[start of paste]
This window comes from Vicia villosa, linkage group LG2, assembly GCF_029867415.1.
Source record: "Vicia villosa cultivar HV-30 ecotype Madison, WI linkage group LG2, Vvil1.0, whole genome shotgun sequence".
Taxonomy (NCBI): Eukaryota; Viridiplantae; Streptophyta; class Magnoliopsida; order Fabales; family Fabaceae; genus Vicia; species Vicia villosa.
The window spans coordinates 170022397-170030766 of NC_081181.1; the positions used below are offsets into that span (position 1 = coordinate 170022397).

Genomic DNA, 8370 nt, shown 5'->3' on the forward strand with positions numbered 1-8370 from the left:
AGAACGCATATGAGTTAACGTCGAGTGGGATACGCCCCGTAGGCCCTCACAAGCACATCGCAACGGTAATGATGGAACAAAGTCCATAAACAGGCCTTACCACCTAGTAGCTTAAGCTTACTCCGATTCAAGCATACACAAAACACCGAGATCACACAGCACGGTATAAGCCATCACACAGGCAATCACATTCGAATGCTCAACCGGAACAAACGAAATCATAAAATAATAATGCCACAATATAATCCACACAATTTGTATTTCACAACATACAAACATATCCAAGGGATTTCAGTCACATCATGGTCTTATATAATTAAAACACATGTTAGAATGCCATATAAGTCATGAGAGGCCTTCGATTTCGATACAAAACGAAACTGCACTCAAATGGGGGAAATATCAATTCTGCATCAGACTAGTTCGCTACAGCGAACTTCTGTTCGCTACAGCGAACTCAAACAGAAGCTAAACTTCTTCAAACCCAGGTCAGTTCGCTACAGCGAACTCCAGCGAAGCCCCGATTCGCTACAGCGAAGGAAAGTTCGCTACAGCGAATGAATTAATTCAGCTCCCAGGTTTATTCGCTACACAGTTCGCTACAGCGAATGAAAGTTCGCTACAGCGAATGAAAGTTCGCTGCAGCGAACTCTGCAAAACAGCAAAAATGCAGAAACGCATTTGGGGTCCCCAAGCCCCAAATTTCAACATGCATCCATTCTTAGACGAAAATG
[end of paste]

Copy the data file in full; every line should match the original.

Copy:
This window comes from Vicia villosa, linkage group LG2, assembly GCF_029867415.1.
Source record: "Vicia villosa cultivar HV-30 ecotype Madison, WI linkage group LG2, Vvil1.0, whole genome shotgun sequence".
Taxonomy (NCBI): Eukaryota; Viridiplantae; Streptophyta; class Magnoliopsida; order Fabales; family Fabaceae; genus Vicia; species Vicia villosa.
The window spans coordinates 170022397-170030766 of NC_081181.1; the positions used below are offsets into that span (position 1 = coordinate 170022397).

Genomic DNA, 8370 nt, shown 5'->3' on the forward strand with positions numbered 1-8370 from the left:
AGAACGCATATGAGTTAACGTCGAGTGGGATACGCCCCGTAGGCCCTCACAAGCACATCGCAACGGTAATGATGGAACAAAGTCCATAAACAGGCCTTACCACCTAGTAGCTTAAGCTTACTCCGATTCAAGCATACACAAAACACCGAGATCACACAGCACGGTATAAGCCATCACACAGGCAATCACATTCGAATGCTCAACCGGAACAAACGAAATCATAAAATAATAATGCCACAATATAATCCACACAATTTGTATTTCACAACATACAAACATATCCAAGGGATTTCAGTCACATCATGGTCTTATATAATTAAAACACATGTTAGAATGCCATATAAGTCATGAGAGGCCTTCGATTTCGATACAAAACGAAACTGCACTCAAATGGGGGAAATATCAATTCTGCATCAGACTAGTTCGCTACAGCGAACTTCTGTTCGCTACAGCGAACTCAAACAGAAGCTAAACTTCTTCAAACCCAGGTCAGTTCGCTACAGCGAACTCCAGCGAAGCCCCGATTCGCTACAGCGAAGGAAAGTTCGCTACAGCGAATGAATTAATTCAGCTCCCAGGTTTATTCGCTACACAGTTCGCTACAGCGAATGAAAGTTCGCTACAGCGAATGAAAGTTCGCTGCAGCGAACTCTGCAAAACAGCAAAAATGCAGAAACGCATTTGGGGTCCCCAAGCCCCAAATTTCAACATGCATCCATTCTTAGACGAAAATG